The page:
Looking Back…Moving Forward: Persistence and Patience on the Road to a Cure
As we continue our interview series commemorating our 30th anniversary, this week we sit down with one of the newest members of our Board of Directors, Shannon O’Connor. Shannon joined the Board this past January. She is a Behavioral Medicine/Health Psychologist. In this capacity, she evaluates, diagnoses, and treats individuals with acute or chronic medical conditions and co-morbid psychological disorders. She recently completed a 3 year National Institutes of Health (NIH) supplemental grant in behavioral health research. Shannon is also a mother to son, Reece, who has hydrocephalus and was shunted at 3 months old. Shannon sits down with Amanda Garzon, our Communications and Marketing Manager, to share her thoughts on the Hydrocephalus Association and words of wisdom for other parents of children with hydrocephalus.
HA: How did you find HA? And in what capacity did you first get involved?
SHANNON: I did a Google search and discovered HA’s website after my son was diagnosed with hydrocephalus at 2 months of age. I called HA for support because I didn’t know anyone who had a child with hydrocephalus–I had questions about my son’s future and his quality of life. I became involved in advocacy initially, securing a resolution from my state legislature declaring September Hydrocephalus Awareness Month. I was the Advocacy Point Person for Colorado.
HA: Has HA made an impact on your life? If so, how?
SHANNON: HA has provided me with a community that shares a passion to make positive and lasting changes in the lives of people with hydrocephalus. HA has given me hope that there will be significant changes in hydrocephalus treatment in my son’s life time. The Hydrocephalus Clinical Research Network (HCRN) has already made several discoveries that have advanced hydrocephalus treatment.
HA: What do you hope to accomplish or what contribution do you want to make to the Board of Directors?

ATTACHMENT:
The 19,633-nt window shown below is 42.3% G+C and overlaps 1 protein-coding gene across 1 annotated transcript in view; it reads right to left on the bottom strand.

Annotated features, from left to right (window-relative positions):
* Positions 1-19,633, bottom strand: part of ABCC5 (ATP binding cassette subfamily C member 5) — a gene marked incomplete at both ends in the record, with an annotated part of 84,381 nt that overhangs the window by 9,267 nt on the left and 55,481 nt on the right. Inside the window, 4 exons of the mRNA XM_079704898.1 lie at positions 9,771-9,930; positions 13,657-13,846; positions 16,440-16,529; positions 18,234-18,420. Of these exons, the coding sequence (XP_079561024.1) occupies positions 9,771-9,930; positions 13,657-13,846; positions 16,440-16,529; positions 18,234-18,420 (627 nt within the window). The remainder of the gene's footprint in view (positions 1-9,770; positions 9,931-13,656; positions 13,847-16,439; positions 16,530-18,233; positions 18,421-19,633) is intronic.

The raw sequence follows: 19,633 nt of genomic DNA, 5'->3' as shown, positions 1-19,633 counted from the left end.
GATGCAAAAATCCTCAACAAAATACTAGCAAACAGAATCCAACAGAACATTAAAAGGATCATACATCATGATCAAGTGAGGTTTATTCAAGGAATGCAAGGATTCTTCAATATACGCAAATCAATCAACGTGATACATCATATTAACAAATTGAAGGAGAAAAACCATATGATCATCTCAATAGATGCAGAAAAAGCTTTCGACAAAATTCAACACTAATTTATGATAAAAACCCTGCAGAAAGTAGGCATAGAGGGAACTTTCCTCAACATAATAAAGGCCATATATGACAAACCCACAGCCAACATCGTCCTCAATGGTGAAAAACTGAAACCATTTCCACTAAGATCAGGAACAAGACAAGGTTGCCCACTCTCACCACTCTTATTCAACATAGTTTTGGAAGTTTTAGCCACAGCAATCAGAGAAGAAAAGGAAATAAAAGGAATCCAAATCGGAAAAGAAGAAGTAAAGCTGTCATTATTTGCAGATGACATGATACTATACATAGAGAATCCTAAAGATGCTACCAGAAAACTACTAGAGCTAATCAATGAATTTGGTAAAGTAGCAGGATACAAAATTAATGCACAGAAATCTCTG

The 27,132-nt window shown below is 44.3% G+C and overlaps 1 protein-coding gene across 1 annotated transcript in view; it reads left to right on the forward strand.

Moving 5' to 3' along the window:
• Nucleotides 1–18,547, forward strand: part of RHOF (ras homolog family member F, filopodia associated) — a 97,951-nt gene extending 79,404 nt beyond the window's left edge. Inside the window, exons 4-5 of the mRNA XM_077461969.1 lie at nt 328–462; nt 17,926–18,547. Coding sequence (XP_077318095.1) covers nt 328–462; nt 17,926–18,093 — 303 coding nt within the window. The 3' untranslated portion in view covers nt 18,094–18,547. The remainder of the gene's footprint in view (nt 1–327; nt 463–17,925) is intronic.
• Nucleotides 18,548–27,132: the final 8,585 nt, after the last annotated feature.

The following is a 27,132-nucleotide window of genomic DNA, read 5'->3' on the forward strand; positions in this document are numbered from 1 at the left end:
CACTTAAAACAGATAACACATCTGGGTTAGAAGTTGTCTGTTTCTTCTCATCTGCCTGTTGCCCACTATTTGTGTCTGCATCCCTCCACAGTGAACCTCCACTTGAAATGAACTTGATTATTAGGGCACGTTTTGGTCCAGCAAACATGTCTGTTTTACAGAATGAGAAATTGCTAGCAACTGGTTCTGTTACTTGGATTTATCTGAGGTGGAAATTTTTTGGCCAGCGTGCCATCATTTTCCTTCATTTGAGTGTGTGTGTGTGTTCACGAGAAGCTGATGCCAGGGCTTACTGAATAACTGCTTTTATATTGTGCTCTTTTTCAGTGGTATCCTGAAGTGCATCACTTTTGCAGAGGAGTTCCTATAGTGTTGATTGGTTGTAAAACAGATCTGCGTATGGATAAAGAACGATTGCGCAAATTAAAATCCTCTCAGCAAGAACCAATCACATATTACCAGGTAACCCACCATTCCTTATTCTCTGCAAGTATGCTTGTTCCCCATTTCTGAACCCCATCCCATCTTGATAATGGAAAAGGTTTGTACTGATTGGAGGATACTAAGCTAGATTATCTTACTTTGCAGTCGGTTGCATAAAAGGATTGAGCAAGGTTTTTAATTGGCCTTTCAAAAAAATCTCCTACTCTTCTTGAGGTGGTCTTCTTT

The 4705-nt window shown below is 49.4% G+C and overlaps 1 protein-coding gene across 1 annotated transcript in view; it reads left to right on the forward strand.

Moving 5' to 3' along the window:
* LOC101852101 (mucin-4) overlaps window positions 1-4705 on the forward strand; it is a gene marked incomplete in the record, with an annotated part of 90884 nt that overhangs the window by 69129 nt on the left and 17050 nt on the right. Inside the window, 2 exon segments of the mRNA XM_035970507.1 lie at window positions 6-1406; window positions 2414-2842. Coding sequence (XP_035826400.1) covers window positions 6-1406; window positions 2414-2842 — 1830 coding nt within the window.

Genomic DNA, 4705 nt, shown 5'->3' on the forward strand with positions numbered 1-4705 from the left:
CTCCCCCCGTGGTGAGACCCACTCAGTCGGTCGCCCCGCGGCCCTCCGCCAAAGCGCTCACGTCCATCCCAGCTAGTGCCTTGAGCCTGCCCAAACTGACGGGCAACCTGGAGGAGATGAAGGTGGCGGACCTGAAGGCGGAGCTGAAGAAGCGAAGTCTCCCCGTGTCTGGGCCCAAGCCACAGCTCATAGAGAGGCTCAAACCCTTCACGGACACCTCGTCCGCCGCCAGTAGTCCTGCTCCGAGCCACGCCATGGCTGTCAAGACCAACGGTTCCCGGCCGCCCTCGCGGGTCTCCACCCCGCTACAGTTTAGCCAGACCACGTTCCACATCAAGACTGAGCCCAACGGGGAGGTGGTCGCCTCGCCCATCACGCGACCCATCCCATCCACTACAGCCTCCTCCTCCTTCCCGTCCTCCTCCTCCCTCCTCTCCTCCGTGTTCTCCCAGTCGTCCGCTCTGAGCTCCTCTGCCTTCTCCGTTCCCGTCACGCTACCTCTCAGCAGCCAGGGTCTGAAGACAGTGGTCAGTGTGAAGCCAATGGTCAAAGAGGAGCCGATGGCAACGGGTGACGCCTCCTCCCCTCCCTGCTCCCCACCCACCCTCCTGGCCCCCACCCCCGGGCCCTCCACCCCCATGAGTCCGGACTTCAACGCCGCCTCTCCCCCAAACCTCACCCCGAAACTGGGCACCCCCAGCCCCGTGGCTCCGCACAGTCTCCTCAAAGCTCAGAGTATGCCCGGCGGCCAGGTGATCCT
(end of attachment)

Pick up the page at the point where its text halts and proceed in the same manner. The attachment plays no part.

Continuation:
SHANNON: I joined the Board in January 2013. I feel a sense of urgency to change drastically the state of hydrocephalus treatment. The Board allows me to focus my energy so I can impact the hydrocephalus community, as a whole. I want to do everything I can to support the mission of eliminating the challenges of hydrocephalus and most importantly, finding a cure for the condition.
HA: Of all the work HA does for the hydrocephalus community, which do you find to be the most important or impactful?
SHANNON: I think the research agenda is the most important in terms of scientific advancement and changing people’s lives in a tangible way. The connections offered through WALKs and support groups are essential for us to feel connected, supported, and hopeful.
HA: What else would you like to see HA do?
SHANNON: I would like HA to succeed in making “hydrocephalus” a household word, such that your average person can not only pronounce it, but tell you what it is and why they donated money towards funding a cure.
HA: Where would you like to see HA 5 years from now?
SHANNON: I would like every individual diagnosed with hydrocephalus to be a member of HA and for HA to leverage those contacts to increase awareness in their local communities. I would love for HA to be the association that individuals contact to find out which centers provide the hydrocephalus cure. I doubt a cure will come within 5 years, but I do think HA will advance the research agenda significantly towards that end within that time frame.
HA: What message do you have for individuals living with hydrocephalus? As a mother of a child with hydrocephalus, what message do you have for other parents?
SHANNON: I think it’s important to stay hopeful and motivated to find a cure. It is difficult to maintain a balance between a sense of urgency and living a “normal” life. It’s essential to take care of yourself, appreciate the healthy times, and know that a positive change will be coming, we just don’t know when.
HA: What message do you have for the general public about HA or individuals touched by hydrocephalus?
SHANNON: Never lose hope, don’t accept the status quo, and stay the course. I often think about how one parent’s devotion to his son forever altered hydrocephalus treatment. Dr. Holter’s persistence and commitment to his son, Casey, lead to the development of the first shunts. Because he refused to accept the status quo, he ultimately developed technology that benefits my son and countless others. Be persistent and be patient–we can find a cure, of that I am certain.
HA: What is your favorite HA memory?
SHANNON: My favorite HA memory is going to the Hill for Advocacy Day in June 2012. It was empowering to see buses of people affected by the condition who were armed with information to effect a change with our legislators.